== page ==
A University of St. Thomas student apologized for giving a graduation day speech that offended some of his classmates and their families.
Ben Kessler, 21, was invited to speak at Saturday's commencement because he received the 2006 Tommie Award. It's given each year to a distinguished senior by a vote of students, staff and faculty. Kessler is an academic All-America football player who plans to become a priest.
In his speech, Kessler criticized students for using birth control and for a recent food fight. He also spoke in support of a controversial new school policy that forbids unmarried faculty and staff members in romantic relationships from staying together on some school trips.
"Then he got into other failures of society and one of my classmates next to me stood up and left," said Daphne Ho, a graduating senior whose family traveled from Hong Kong for the celebration.
Chris Kearney, a graduating senior from Hibbing, said, "He started out pretty well and then, out of nowhere, comes these bombshells about things he'd seen that irritated him."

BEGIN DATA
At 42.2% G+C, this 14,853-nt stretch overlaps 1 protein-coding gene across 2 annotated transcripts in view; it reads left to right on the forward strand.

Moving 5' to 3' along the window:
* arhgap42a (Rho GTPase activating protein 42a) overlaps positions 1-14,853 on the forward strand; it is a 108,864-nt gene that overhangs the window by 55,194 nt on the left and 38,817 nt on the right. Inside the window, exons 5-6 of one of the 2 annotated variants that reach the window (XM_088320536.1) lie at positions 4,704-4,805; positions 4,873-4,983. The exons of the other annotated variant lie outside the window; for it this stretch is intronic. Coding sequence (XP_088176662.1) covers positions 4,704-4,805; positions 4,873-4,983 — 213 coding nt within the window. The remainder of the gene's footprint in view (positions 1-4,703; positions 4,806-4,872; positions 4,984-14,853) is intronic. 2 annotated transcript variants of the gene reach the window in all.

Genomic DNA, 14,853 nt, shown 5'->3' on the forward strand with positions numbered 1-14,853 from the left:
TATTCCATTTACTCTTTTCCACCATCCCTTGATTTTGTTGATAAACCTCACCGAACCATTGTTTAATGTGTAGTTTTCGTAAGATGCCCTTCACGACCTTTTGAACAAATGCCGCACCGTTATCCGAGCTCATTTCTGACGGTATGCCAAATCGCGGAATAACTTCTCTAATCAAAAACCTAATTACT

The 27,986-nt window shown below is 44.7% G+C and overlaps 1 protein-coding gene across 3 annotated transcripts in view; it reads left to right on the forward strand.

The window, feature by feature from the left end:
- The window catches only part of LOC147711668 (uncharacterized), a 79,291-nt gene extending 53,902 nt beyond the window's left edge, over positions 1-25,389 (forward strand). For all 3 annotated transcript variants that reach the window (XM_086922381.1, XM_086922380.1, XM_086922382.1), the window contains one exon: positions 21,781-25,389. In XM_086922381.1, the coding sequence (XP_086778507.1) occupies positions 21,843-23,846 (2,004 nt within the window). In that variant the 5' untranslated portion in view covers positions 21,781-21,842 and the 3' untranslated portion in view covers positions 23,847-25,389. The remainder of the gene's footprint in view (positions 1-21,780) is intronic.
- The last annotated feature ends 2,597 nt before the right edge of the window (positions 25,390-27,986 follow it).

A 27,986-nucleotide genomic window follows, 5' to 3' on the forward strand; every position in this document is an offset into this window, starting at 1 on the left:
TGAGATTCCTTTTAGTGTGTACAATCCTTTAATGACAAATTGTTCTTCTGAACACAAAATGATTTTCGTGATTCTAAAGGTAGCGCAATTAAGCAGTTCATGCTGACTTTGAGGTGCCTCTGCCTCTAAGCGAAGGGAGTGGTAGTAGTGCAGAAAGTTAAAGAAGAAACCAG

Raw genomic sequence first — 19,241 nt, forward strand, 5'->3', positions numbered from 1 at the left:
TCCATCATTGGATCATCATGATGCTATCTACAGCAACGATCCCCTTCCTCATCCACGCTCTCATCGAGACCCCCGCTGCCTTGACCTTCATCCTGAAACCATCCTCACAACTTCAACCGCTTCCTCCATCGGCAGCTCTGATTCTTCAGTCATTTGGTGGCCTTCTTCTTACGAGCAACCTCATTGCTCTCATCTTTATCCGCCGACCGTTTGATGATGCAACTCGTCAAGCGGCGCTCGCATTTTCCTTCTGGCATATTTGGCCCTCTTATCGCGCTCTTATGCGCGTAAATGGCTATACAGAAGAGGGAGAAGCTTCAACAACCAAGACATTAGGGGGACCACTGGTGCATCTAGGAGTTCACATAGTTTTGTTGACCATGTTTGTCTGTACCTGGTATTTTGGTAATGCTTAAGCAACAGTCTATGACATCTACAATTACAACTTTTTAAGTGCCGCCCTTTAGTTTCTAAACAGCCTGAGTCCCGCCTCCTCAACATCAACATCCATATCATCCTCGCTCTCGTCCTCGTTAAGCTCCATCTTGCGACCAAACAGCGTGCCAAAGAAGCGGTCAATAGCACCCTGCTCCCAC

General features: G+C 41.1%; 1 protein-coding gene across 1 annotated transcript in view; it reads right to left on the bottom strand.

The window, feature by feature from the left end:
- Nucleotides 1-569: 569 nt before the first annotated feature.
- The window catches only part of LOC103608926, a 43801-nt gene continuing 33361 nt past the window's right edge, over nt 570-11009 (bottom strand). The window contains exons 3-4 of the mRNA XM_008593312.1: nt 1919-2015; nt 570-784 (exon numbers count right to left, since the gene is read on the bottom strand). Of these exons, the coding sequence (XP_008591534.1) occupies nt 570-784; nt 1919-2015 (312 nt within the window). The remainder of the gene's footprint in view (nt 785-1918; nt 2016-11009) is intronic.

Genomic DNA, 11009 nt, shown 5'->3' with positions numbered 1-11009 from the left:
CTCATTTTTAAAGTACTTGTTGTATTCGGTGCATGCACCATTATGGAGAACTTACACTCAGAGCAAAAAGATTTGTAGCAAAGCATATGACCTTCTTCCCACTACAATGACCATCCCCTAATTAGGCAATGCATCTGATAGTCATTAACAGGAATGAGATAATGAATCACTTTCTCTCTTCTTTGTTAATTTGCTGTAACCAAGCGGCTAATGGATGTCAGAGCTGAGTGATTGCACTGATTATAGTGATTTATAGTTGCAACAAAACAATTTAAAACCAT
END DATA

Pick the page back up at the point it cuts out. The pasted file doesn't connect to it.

Several students cried. Others yelled for Kessler to get off the stage. Brandon Mileski, a 2002 St. Thomas graduate, was in the crowd to watch his girlfriend receive her diploma.
"Dozens of students literally started walking out when he brought up birth control issues and, at one point, I thought a riot would break out," Mileski said. "At one point he was talking about the meaning of true happiness and someone stood up and screamed: 'I'll be happy when your speech is done!"'
Kessler, 21, of Janesville, Wis., apologized in a statement released through the school. "Instead of providing hope for all, I offended some by my words," Kessler said. "I sincerely apologize to each person I offended."
St. Thomas spokesman Doug Hennes said the university administration did not read Kessler's speech beforehand. He said typically the Tommie of the Year just congratulates everyone and wishes them well.
The Rev. Dennis Dease, St. Thomas' president, said in a prepared statement that he regrets that graduates, families and guests were offended by Kessler's remarks and that he accepted Kessler's apology.
"I have shared my sentiments with Mr. Kessler that it was not appropriate for him to use the commencement exercise as a venue to express his opinions on several issues," Dease said.
(Copyright 2006 by The Associated Press. All Rights Reserved.)